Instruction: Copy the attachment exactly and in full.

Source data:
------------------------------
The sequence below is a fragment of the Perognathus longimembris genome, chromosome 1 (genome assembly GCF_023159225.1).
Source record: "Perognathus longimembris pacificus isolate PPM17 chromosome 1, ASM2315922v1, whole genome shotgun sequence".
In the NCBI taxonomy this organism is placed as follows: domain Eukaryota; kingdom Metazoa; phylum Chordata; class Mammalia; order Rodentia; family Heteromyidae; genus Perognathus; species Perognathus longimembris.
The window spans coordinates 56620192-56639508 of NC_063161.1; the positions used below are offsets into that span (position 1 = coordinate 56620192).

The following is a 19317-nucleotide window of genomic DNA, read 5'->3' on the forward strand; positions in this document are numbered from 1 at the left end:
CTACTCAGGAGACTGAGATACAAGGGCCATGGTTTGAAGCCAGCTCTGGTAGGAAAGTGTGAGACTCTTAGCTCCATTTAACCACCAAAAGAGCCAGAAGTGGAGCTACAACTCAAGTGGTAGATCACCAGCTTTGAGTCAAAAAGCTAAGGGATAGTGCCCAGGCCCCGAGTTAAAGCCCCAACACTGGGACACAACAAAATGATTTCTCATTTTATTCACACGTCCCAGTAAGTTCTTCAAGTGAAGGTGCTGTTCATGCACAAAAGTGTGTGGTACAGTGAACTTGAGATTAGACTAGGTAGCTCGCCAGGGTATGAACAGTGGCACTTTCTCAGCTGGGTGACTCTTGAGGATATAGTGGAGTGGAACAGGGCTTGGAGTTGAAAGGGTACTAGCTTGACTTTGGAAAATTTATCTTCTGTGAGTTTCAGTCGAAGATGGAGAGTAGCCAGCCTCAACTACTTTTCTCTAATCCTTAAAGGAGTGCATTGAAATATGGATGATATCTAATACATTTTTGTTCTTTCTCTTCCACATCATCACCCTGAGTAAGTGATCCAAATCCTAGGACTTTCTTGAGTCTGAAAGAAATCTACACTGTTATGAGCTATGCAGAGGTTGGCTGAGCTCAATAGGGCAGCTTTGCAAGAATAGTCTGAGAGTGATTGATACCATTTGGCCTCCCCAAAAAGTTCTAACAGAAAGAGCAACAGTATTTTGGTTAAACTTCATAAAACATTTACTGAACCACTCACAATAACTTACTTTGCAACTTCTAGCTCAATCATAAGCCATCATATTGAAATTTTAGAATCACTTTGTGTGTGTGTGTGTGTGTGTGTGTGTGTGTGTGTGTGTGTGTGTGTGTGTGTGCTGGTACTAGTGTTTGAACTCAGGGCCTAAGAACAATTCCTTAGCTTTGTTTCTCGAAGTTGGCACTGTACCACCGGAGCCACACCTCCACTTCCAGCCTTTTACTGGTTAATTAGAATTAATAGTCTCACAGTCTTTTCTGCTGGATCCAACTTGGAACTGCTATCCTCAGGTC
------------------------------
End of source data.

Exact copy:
The sequence below is a fragment of the Perognathus longimembris genome, chromosome 1 (genome assembly GCF_023159225.1).
Source record: "Perognathus longimembris pacificus isolate PPM17 chromosome 1, ASM2315922v1, whole genome shotgun sequence".
In the NCBI taxonomy this organism is placed as follows: domain Eukaryota; kingdom Metazoa; phylum Chordata; class Mammalia; order Rodentia; family Heteromyidae; genus Perognathus; species Perognathus longimembris.
The window spans coordinates 56620192-56639508 of NC_063161.1; the positions used below are offsets into that span (position 1 = coordinate 56620192).

The following is a 19317-nucleotide window of genomic DNA, read 5'->3' on the forward strand; positions in this document are numbered from 1 at the left end:
CTACTCAGGAGACTGAGATACAAGGGCCATGGTTTGAAGCCAGCTCTGGTAGGAAAGTGTGAGACTCTTAGCTCCATTTAACCACCAAAAGAGCCAGAAGTGGAGCTACAACTCAAGTGGTAGATCACCAGCTTTGAGTCAAAAAGCTAAGGGATAGTGCCCAGGCCCCGAGTTAAAGCCCCAACACTGGGACACAACAAAATGATTTCTCATTTTATTCACACGTCCCAGTAAGTTCTTCAAGTGAAGGTGCTGTTCATGCACAAAAGTGTGTGGTACAGTGAACTTGAGATTAGACTAGGTAGCTCGCCAGGGTATGAACAGTGGCACTTTCTCAGCTGGGTGACTCTTGAGGATATAGTGGAGTGGAACAGGGCTTGGAGTTGAAAGGGTACTAGCTTGACTTTGGAAAATTTATCTTCTGTGAGTTTCAGTCGAAGATGGAGAGTAGCCAGCCTCAACTACTTTTCTCTAATCCTTAAAGGAGTGCATTGAAATATGGATGATATCTAATACATTTTTGTTCTTTCTCTTCCACATCATCACCCTGAGTAAGTGATCCAAATCCTAGGACTTTCTTGAGTCTGAAAGAAATCTACACTGTTATGAGCTATGCAGAGGTTGGCTGAGCTCAATAGGGCAGCTTTGCAAGAATAGTCTGAGAGTGATTGATACCATTTGGCCTCCCCAAAAAGTTCTAACAGAAAGAGCAACAGTATTTTGGTTAAACTTCATAAAACATTTACTGAACCACTCACAATAACTTACTTTGCAACTTCTAGCTCAATCATAAGCCATCATATTGAAATTTTAGAATCACTTTGTGTGTGTGTGTGTGTGTGTGTGTGTGTGTGTGTGTGTGTGTGTGTGTGTGTGCTGGTACTAGTGTTTGAACTCAGGGCCTAAGAACAATTCCTTAGCTTTGTTTCTCGAAGTTGGCACTGTACCACCGGAGCCACACCTCCACTTCCAGCCTTTTACTGGTTAATTAGAATTAATAGTCTCACAGTCTTTTCTGCTGGATCCAACTTGGAACTGCTATCCTCAGGTC